Travel companies release third-quarter profit results
A mixed bag is being reported at some of the travel industry’s biggest companies as they release their third-quarter results.
Profit at Lufthansa’s passenger division grew more slowly during the quarter as cost cuts only partly offset the combined impact of currency effects and tough competition in Asia.
Profit at the division grew by 3.5% to €561 million in the three months to the end of September. That compares with 15.4% growth in the same period a year earlier.
Lufthansa had already reported a 27% fall in group operating profit for the first nine months to €660 million. LH and European airlines such as Finnair and Ryanair recently cut their profit forecasts, mainly due to lower demand.
Air France-KLM posted a 29.1% rise in third-quarter operating profit to €634 million, thanks to its restructuring efforts, but warned of continued weakness in its medium-haul business. It also delayed the timetable for getting over its mountain of debt as long as it was helping its troubled partner Alitalia.
CEO Alexandre de Juniac described the operating result as “very encouraging”. It was in line with analysts’ expectations and up from €491 million in the same quarter last year. Net profit fell from €296 million to €144 million.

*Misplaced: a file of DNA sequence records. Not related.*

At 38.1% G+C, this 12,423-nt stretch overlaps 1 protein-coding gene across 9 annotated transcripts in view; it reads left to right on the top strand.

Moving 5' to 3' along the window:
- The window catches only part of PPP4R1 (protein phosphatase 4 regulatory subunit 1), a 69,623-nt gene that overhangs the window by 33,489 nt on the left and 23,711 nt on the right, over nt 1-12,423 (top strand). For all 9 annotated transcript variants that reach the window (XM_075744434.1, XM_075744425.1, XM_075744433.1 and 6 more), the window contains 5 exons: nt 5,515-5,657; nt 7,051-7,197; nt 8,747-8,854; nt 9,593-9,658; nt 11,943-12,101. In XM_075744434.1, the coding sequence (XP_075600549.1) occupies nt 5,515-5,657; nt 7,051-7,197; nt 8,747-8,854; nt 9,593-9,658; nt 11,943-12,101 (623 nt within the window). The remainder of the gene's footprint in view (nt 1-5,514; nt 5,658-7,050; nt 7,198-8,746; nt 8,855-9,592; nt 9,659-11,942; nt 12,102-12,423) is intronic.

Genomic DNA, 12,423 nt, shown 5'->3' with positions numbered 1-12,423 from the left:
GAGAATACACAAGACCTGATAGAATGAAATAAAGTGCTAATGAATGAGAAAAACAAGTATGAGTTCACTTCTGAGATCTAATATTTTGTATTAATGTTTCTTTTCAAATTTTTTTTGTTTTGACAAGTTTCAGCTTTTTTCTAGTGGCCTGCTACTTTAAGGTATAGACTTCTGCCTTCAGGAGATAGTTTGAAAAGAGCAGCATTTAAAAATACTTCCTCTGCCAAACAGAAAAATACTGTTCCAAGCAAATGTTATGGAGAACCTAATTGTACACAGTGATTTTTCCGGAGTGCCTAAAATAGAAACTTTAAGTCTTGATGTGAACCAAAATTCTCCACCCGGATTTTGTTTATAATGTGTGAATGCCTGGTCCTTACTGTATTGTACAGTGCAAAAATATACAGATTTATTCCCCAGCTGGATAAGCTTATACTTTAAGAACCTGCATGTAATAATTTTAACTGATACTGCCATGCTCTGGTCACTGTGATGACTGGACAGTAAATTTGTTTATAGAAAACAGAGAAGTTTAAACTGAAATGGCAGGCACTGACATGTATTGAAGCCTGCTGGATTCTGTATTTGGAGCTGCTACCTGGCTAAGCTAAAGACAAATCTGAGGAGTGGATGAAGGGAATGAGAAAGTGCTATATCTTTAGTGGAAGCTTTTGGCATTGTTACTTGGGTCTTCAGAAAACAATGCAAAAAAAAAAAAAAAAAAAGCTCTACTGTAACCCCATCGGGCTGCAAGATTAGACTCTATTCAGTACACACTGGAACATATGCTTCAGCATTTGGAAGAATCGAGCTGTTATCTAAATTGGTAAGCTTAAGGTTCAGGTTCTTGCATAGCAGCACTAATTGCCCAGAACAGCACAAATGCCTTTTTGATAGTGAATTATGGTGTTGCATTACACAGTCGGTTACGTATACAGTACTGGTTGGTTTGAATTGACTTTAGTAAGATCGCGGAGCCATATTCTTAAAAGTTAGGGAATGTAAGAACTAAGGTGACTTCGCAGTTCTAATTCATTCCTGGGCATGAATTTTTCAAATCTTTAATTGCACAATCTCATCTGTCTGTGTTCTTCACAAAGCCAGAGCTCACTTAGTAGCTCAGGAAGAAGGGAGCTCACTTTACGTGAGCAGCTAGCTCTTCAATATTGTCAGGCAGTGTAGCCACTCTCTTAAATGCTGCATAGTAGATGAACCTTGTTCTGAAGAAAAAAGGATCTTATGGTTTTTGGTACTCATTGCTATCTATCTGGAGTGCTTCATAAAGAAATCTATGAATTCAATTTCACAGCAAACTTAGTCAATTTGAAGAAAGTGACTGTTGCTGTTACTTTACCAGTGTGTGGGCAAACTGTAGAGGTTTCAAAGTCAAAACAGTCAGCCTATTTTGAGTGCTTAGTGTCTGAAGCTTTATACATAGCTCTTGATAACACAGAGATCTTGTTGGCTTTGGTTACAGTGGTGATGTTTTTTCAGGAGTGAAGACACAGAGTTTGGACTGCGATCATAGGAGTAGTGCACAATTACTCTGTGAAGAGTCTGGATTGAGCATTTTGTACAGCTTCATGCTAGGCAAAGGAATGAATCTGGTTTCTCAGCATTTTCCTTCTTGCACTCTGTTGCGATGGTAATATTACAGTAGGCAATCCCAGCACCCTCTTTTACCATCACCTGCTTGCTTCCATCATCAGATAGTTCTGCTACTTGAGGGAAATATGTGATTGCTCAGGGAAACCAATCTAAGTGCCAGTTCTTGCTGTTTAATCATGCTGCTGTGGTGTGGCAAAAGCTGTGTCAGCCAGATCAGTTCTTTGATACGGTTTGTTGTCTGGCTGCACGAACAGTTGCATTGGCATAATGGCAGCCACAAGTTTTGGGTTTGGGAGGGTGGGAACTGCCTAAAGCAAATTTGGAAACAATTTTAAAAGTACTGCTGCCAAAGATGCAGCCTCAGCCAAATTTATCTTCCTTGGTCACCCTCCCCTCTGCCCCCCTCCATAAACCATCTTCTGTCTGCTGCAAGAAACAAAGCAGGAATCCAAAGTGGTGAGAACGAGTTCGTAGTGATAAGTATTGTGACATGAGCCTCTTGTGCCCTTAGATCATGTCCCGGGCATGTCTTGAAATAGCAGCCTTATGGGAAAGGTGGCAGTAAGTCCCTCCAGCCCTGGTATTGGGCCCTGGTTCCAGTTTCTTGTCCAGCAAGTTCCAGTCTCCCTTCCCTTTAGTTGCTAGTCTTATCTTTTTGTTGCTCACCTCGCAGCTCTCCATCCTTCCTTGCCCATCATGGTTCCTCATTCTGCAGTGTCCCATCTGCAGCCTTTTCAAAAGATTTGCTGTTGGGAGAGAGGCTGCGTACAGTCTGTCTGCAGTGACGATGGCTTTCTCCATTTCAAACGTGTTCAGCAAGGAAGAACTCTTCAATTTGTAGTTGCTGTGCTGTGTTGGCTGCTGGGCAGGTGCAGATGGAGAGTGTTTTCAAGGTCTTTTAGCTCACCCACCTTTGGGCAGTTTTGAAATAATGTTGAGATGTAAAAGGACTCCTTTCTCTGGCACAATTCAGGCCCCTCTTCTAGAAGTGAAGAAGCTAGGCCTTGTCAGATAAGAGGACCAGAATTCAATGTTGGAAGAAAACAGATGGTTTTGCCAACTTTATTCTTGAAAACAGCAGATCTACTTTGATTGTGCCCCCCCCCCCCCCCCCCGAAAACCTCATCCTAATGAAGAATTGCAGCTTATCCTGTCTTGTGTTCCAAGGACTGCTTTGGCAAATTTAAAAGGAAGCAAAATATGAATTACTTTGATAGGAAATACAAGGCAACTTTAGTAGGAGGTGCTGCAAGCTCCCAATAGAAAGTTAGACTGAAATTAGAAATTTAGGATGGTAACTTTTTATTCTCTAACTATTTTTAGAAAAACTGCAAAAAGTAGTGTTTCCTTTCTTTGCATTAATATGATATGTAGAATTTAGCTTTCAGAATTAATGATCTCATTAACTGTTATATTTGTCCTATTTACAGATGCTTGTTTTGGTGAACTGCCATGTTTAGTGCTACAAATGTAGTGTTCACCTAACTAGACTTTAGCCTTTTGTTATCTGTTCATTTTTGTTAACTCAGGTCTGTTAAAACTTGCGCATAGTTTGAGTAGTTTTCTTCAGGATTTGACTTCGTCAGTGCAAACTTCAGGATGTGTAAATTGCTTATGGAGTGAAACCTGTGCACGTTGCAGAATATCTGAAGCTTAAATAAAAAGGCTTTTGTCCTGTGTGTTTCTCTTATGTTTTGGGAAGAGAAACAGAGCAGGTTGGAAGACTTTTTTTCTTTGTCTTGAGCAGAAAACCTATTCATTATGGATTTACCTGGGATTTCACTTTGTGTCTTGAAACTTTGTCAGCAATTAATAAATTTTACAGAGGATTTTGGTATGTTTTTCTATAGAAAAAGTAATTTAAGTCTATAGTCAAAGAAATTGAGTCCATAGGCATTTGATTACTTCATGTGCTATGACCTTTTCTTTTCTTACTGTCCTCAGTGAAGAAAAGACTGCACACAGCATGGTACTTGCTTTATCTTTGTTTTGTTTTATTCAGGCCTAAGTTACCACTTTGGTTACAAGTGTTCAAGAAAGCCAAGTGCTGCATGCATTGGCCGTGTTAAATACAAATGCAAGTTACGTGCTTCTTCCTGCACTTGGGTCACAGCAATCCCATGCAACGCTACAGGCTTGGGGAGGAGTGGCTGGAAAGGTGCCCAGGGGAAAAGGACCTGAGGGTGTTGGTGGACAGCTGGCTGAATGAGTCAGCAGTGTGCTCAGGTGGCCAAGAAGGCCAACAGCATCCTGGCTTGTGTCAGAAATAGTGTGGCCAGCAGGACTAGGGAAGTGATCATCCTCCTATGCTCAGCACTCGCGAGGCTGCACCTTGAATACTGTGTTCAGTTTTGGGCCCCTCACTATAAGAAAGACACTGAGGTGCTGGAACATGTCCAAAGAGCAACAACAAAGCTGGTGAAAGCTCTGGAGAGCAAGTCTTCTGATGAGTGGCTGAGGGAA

Total revenues for the third quarter at hotel giant Marriott grew 15.8% year-on-year to $3.16 billion, beating analysts’ estimates. Higher pricing, a 75% rise in occupancy worldwide and a 5% increase in revenue per available room led to the result.
Solid group bookings in North America and a rise in fees also benefited the company. The company also divested eight properties.
Marriott has 3,900 lodging properties worldwide and 670,507 timeshare resorts. Nearly 850 properties with over 144,000 rooms are under development, under construction or undergoing conversion to the company’s brands.
The recently merged global car rental company Avis Budget Group is doing well from volume growth and strong pricing trends in North America and strong performance in Europe, Middle East and Asia. But higher fleet costs are a drag on results. Its net revenue increased by 10.4% to $2.4 billion year-on-year, driven by the acquisition of Zipcar and a 6% rise in rental days.
Reuters / AFP / Zacks
[pictured: Lufthansa Business Class; © Photographer: Jens Goerlich]